What is Fibromyalgia?
Fibromyalgia is a chronic condition that causes muscle pain, fatigue, pain sensitivity, and joint discomfort. This common condition is type of arthritis that is easily missed and not thoroughly understood. As the second most common condition impacting the health of our bones and muscles, it’s important to give you the facts on fibromyalgia. You may know someone who has fibromyalgia or be living with this condition. Now, when someone asks you: What is fibromyalgia?, you can share this article with them. The signs and symptoms of fibromyalgia are what make it challenging to diagnose. Common symptoms including joint discomfort, muscle discomfort, and overwhelming fatigue are the hallmarks of fibromyalgia. Like so many joint and muscle conditions, there is no known cause for fibromyalgia. However, doctors do know that there are a number of ways to lessen the symptoms of this condition. Read on to learn more about fibromyalgia and how it impacts those around you living with it. What Are the Possible Causes of Fibromyalgia? While doctors do not know why some people develop fibromyalgia, they have been able to identify possible causes or reasons why some people develop this condition. For people suffering from fibromyalgia, they are often in intense full-body pain. This pain is present when there is no sign of injury or sickness. Doctors believe that this enhanced pain is a result of some people having a misfire or glitch in how the brain and spinal cord manage pain signals. Doctors aren’t sure why this happens to some people and not to others. They have learned that people with fibromyalgia might have a higher than average number of cells that carry pain signals than is normal. The result is having a body that is extremely sensitive to pain, small bumps and bruises hurt more than they do for others and pain can arise from absolutely nothing. It’s not clear why some people have enhanced pain signals, but we do know that there are some factors that can result in over-active pain cells:
- Genetics. Fibromyalgia is often common in families. Parents pass on these pain-sensitive genes to their children along with other genes that can make their children more anxious or depressed, making the pain stronger.
- Other conditions or diseases. People with another auto-immune disease such as rheumatoid arthritis, osteoarthritis, or lupus are more susceptible to developing fibro.
- Emotional or physical abuse. Because of the connection to pain and how the brain handles pain and stress, researchers have learned that children who suffer emotional or physical abuse are at higher risk for fibromyalgia.
- Gender. This condition is more common in women than men.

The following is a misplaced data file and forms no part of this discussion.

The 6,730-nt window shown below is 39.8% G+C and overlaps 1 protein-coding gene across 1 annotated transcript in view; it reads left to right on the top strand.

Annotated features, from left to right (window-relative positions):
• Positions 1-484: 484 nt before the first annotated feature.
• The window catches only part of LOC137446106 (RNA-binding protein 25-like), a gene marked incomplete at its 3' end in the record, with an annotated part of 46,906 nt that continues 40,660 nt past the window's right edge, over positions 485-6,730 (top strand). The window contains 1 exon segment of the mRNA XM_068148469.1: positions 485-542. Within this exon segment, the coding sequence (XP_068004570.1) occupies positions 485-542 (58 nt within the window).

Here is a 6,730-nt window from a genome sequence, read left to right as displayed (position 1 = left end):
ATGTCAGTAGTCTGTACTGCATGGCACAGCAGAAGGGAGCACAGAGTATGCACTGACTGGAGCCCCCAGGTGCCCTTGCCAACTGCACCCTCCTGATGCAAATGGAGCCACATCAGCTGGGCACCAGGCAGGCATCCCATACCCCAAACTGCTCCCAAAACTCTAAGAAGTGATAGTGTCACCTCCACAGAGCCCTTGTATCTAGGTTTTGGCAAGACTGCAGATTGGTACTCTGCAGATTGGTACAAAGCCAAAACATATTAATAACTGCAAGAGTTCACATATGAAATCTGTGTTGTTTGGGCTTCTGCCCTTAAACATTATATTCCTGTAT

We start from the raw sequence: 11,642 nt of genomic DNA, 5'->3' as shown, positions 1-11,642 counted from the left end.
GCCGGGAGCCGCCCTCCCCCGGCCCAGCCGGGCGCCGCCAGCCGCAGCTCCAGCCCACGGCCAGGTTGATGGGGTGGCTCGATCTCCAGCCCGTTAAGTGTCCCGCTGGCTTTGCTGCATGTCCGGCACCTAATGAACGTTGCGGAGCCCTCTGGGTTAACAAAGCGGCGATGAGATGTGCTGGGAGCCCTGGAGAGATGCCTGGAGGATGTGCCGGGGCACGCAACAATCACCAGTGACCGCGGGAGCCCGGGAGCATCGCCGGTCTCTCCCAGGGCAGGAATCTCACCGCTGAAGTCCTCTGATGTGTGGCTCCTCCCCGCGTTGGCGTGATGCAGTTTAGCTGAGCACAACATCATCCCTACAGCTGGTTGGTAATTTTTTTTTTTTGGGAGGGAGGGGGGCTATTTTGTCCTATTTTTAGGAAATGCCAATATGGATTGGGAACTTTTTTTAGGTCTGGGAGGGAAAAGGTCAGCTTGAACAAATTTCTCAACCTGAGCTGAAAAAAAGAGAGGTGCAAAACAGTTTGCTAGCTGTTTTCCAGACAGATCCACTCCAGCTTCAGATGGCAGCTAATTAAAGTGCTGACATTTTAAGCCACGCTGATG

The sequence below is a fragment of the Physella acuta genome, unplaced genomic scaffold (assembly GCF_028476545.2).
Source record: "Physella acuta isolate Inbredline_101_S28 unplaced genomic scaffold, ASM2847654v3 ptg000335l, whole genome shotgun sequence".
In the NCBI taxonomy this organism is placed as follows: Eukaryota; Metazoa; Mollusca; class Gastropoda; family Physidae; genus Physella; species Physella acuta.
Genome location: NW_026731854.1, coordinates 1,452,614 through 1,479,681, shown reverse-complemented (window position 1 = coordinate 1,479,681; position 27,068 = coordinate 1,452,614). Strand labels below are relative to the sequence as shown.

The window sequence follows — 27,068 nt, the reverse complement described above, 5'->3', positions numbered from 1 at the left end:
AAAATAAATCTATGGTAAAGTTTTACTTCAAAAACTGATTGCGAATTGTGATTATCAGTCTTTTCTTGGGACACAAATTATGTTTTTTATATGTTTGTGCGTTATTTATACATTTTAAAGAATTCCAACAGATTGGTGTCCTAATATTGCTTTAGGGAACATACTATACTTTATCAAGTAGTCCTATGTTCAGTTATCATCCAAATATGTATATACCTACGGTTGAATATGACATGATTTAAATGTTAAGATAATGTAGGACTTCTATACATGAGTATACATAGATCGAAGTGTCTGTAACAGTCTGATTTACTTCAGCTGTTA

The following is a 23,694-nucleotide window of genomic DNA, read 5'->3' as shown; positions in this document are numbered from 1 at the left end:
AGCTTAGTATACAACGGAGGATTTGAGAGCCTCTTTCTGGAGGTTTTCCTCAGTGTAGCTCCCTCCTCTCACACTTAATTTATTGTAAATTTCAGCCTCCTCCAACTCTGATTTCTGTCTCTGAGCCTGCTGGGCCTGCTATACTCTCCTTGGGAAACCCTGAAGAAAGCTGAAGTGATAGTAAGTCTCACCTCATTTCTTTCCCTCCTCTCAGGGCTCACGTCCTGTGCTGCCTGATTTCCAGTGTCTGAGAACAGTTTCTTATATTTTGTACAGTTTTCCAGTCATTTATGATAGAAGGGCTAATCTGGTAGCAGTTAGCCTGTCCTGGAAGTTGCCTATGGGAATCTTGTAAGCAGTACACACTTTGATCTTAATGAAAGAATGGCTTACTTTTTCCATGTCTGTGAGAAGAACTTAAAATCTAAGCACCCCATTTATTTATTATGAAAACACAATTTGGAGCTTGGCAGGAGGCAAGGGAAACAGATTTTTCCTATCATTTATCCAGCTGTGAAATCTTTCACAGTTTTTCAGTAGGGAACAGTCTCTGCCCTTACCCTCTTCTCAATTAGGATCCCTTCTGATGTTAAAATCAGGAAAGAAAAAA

- Lack of exercise. Fibromyalgia is common in people who do not get enough daily physical exercise. In fact, one of the best treatments for fibro is regular daily exercise.
- Muscle discomfort, burning, tightness, or twitching muscles.
- Specific sensitive areas and a heightened pain sensitivity or low pain threshold.
- Overwhelming fatigue that drains all energy.
- A feeling of being in a fog or cloud – having trouble remembering or concentrating. This is often called “fibro fog”.
- Insomnia and constantly disrupted sleep. This is often a result of the overwhelming pain.
- Feeling stressed, depressed, worried, or nervous.
- Pain and stiffness through-out your entire body. Every joint can be impacted, making it hard to walk, sleep, drive, etc.
- Bloating, stomach pain, constipation, and diarrhea.
- A heightened sensitivity to light, sound, cold, or heat.
- Numbness or tingling in your feet, hands, face, arms, hands, or legs.
- Pain relievers. Over-the-counter pain relievers can help ease some of the pain and discomfort. Depending on the pain level, your doctor might prescribe a prescription pain reliever.
- Antidepressants. Depression is a common symptom of fibro, due to the constant pain and connections to traumatic events. As a result, antidepressants can be a benefit to some patients. Sleep aids can help as well in giving patients the ability to rest and get adequate sleep.
- Anti-seizure medication. The pain that comes with fibro is debilitating, and some anti-seizure medications are effective in lessening this pain. Lyrica is the first drug approved by the FDA to treat fibromyalgia.
- Therapy. Physical therapy is often used to help strengthen muscles and assist in better joint health. An occupational therapist can help patients make adjustment in their workplace and home to reduce body stress and discomfort. Emotional therapy is useful in helping patients deal with the stress, uncertainty, and depression that comes with fibro.
- Exercise. Because fibromyalgia is more common in people who do not get regular daily exercise, doctors often prescribe exercise. This can be challenging given the pain and discomfort but by starting slowly with a low-impact activity such as walking or water aerobics, you can gradually increase your joint health and overall body strength.